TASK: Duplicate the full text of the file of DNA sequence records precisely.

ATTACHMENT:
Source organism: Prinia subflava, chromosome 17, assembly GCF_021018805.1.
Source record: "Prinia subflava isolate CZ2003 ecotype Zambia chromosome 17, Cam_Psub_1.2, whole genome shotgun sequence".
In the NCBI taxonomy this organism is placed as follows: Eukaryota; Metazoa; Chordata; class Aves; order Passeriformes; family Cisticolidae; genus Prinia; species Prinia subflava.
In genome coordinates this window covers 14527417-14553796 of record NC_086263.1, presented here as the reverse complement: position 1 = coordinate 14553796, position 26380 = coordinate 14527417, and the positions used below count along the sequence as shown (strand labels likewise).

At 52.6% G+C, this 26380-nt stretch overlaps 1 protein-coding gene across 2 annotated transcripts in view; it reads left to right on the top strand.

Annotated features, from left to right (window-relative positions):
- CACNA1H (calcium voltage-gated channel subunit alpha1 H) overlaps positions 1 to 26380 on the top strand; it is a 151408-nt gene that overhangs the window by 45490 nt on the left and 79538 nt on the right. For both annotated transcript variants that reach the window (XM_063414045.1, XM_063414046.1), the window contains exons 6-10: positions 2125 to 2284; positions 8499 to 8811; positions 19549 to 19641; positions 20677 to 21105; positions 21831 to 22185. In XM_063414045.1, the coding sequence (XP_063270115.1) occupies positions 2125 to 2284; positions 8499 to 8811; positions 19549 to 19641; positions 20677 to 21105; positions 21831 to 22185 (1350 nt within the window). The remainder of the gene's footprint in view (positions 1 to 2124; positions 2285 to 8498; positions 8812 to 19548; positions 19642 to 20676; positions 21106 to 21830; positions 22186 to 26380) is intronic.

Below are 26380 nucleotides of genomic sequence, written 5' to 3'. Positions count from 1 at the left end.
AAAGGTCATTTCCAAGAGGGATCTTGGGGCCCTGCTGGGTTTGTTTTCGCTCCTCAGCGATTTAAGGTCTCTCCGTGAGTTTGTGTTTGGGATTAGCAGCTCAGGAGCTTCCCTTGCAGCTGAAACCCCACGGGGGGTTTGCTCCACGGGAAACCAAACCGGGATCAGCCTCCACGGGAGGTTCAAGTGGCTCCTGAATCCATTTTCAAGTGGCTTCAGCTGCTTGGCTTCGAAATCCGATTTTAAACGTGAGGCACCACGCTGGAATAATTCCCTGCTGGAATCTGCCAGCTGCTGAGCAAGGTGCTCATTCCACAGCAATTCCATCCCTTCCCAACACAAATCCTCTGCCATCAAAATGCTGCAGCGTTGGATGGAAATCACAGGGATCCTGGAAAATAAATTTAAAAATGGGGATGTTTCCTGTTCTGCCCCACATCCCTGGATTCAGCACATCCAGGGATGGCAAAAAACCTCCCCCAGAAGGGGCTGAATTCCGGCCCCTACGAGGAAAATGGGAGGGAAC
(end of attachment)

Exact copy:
Source organism: Prinia subflava, chromosome 17, assembly GCF_021018805.1.
Source record: "Prinia subflava isolate CZ2003 ecotype Zambia chromosome 17, Cam_Psub_1.2, whole genome shotgun sequence".
In the NCBI taxonomy this organism is placed as follows: Eukaryota; Metazoa; Chordata; class Aves; order Passeriformes; family Cisticolidae; genus Prinia; species Prinia subflava.
In genome coordinates this window covers 14527417-14553796 of record NC_086263.1, presented here as the reverse complement: position 1 = coordinate 14553796, position 26380 = coordinate 14527417, and the positions used below count along the sequence as shown (strand labels likewise).

At 52.6% G+C, this 26380-nt stretch overlaps 1 protein-coding gene across 2 annotated transcripts in view; it reads left to right on the top strand.

Annotated features, from left to right (window-relative positions):
- CACNA1H (calcium voltage-gated channel subunit alpha1 H) overlaps positions 1 to 26380 on the top strand; it is a 151408-nt gene that overhangs the window by 45490 nt on the left and 79538 nt on the right. For both annotated transcript variants that reach the window (XM_063414045.1, XM_063414046.1), the window contains exons 6-10: positions 2125 to 2284; positions 8499 to 8811; positions 19549 to 19641; positions 20677 to 21105; positions 21831 to 22185. In XM_063414045.1, the coding sequence (XP_063270115.1) occupies positions 2125 to 2284; positions 8499 to 8811; positions 19549 to 19641; positions 20677 to 21105; positions 21831 to 22185 (1350 nt within the window). The remainder of the gene's footprint in view (positions 1 to 2124; positions 2285 to 8498; positions 8812 to 19548; positions 19642 to 20676; positions 21106 to 21830; positions 22186 to 26380) is intronic.

Below are 26380 nucleotides of genomic sequence, written 5' to 3'. Positions count from 1 at the left end.
AAAGGTCATTTCCAAGAGGGATCTTGGGGCCCTGCTGGGTTTGTTTTCGCTCCTCAGCGATTTAAGGTCTCTCCGTGAGTTTGTGTTTGGGATTAGCAGCTCAGGAGCTTCCCTTGCAGCTGAAACCCCACGGGGGGTTTGCTCCACGGGAAACCAAACCGGGATCAGCCTCCACGGGAGGTTCAAGTGGCTCCTGAATCCATTTTCAAGTGGCTTCAGCTGCTTGGCTTCGAAATCCGATTTTAAACGTGAGGCACCACGCTGGAATAATTCCCTGCTGGAATCTGCCAGCTGCTGAGCAAGGTGCTCATTCCACAGCAATTCCATCCCTTCCCAACACAAATCCTCTGCCATCAAAATGCTGCAGCGTTGGATGGAAATCACAGGGATCCTGGAAAATAAATTTAAAAATGGGGATGTTTCCTGTTCTGCCCCACATCCCTGGATTCAGCACATCCAGGGATGGCAAAAAACCTCCCCCAGAAGGGGCTGAATTCCGGCCCCTACGAGGAAAATGGGAGGGAAC